When figuring out the concept for the new restaurant that would replace Café Eugene in Albany, Chris Laramie, the culinary director at 1100 Group, was shooting for the kind of Tex-Mex place that was a staple of his childhood.
The 1100 Group has become known for its restaurants with a family-friendly vibe, including Boss Burgers and Little Star Pizza. Café Eugene with its Oregon-inspired menu, missed the mark on that count, and after three years never quite found its footing. Hence, enter Cantina Del Sol.
The interior got a makeover, mainly in the form of a new paint job with brighter hues. Mexican serapes now hang on the walls.
And so far, business has already been proving that a family-friendly Mexican-American spot was exactly what was needed on Solano Avenue.
While Cactus Taqueria is up on the top of Solano and has been pleasing customers with its fast-casual food for years, Cantina is closer to San Pablo and has table service. It also has a liquor license.
“I didn’t know that I was missing a sit-down Mexican restaurant until you put one up,” Laramie said he heard a customer say recently, noting, “Obviously, that’s really nice to hear. Our customers are saying, ‘This is exactly what Albany needed.’”
Laramie said he had noticed that mediocre chains were taking over the mid-level Mexican restaurant sphere, and there was definitely space for something better in Albany.
“I grew up going to a family-friendly Mexican restaurant and that really doesn’t exist out here,” he said. “Most are taquerias or high-end Mexican. Over the past 20 or so years, we’ve seen chains suck up all those independent restaurants and they’ve become the weekly spot for a lot of people, but those can be junky with bad food and bad quality. It felt like there’s a hole for casual, sit-down Mexican places.”
Striking that balance where picky kids can find what to eat and their parents can enjoy not only the food but a good, stiff drink if they so desire is the sweet spot for Albany, he said. Toys are available on offer, too.
“When Mom and Dad can enjoy their food and get a drink and the kids have stuff they’re into too, that’s good for everybody,” said Laramie.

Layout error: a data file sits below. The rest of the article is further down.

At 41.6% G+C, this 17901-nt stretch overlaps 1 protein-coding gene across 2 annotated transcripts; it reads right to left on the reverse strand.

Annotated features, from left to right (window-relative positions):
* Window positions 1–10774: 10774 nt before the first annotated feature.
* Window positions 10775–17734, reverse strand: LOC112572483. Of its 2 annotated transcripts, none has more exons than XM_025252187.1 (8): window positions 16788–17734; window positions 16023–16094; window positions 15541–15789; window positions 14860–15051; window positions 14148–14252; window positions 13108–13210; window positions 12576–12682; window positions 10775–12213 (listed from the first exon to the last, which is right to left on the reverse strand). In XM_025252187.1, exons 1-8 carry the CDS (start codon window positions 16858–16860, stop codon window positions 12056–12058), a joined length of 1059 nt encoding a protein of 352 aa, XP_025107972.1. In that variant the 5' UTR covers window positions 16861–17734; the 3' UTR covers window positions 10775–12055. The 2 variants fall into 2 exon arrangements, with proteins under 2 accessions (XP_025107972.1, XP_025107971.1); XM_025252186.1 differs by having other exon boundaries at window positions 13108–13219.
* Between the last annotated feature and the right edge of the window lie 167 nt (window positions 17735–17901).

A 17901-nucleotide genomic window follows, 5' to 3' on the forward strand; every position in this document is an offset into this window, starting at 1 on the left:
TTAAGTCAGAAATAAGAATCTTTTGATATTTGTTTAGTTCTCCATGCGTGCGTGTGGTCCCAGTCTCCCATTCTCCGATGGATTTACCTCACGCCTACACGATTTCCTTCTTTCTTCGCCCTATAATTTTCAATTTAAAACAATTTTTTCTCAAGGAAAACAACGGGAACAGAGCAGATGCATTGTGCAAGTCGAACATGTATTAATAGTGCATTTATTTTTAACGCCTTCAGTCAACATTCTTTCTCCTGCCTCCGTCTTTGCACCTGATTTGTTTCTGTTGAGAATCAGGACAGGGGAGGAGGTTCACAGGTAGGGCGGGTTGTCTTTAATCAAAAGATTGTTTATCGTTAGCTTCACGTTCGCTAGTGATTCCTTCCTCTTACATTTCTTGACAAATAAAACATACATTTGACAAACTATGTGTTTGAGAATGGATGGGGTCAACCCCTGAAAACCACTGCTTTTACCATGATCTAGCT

There were several important pillars to the sit-down, family-friendly Mexican restaurant, said Laramie, the first being a strong, cheap margarita that tastes good.
About that margarita, Laramie says its offered three ways: on the rocks with salt, frozen or straight up (with on the rocks being most popular). While Cantina Del Sol’s margarita is a pretty traditional one with agave, Triple Sec, tequila and lime juice, he said there is one secret ingredient that he won’t divulge. “We’re trying to have it be balanced but also very strong. And by offering a 10-ounce margarita for $9, that’s something people can come back for over and over again.”
They’ve also brought back the frozen margarita (made in a machine), which Laramie admits is a bit kitschy but hopes it will be more popular when the weather changes. “Yes, it’s kitschy and old school and fun,” he said. “It’s also not easy to balance with the freezing temperature and alcohol content; a perfectly frozen margarita is hard to find.”
They also have a large tequila selection and more than a few mezcals — tequila’s smokier cousin — on offer, but no cocktails made with mezcal just yet (but stay tuned).
Another requirement that had to be hit was having chips and salsa on the table when guests are seated (And for us, the chips were warm; always a nice touch.).
Laramie described the menu as being more along the lines of what you’d find in a Southern California Mexican spot. For example, the chimichanga, or deep-fried burrito is something that is often found on Southern California menus. There are also other American favorites like nachos, a taco salad and a burrito that must be eaten with a knife and fork.
There are fajitas and combination plates with rice and beans, but also a few unique dishes, like the chef’s favorite, “El Macho,” which pairs marinated skirt steak with a cheese enchilada with red sauce. “That combination is magical and so much fun,” said Laramie.
We tried the “Agua & Tierra,” or surf and turf, which included a skirt steak, jumbo shrimp and rice and beans. The steak and shrimp were cooked and seasoned well. We also ordered a taco plate, with zucchini, corn, poblano and potato filling, which we enjoyed, even though the consistency of the vegetables made the taco fall apart, a bit.
On weekends, there’s a brunch menu. Laramie especially recommends the “Cantina Benedict,” in which Hatch green chile powder is added to the hollandaise sauce, sopes (masa cakes) replace the English muffins and carnitas replaces the ham. There is also the more typical huevos rancheros, chilaquiles and chorizo hash.
Cantina Del Sol chef Luis Rodriguez spent the last eight years at Picante. Together, he and Laramie developed the menu. As for ingredients — the beef comes from Niman Ranch, and the chicken from Mary’s, and the tortillas are sourced from Oakland’s La Finca Tortilleria; they’re often delivered still warm. The average dish is around $14, said Laramie, adding that the restaurant uses as much local (but not organic) produce as possible.
“This is really me creating my childhood Mexican restaurant, the one I had birthdays at and went to with my parents,” said Laramie. “It was easy and cheap and fun and filling.”
This food won’t blow anyone away but as much as Mexican-American food has become a staple comfort food for a lot of Californians, it seems that Cantina Del Sol is already finding its audience in family-friendly Albany.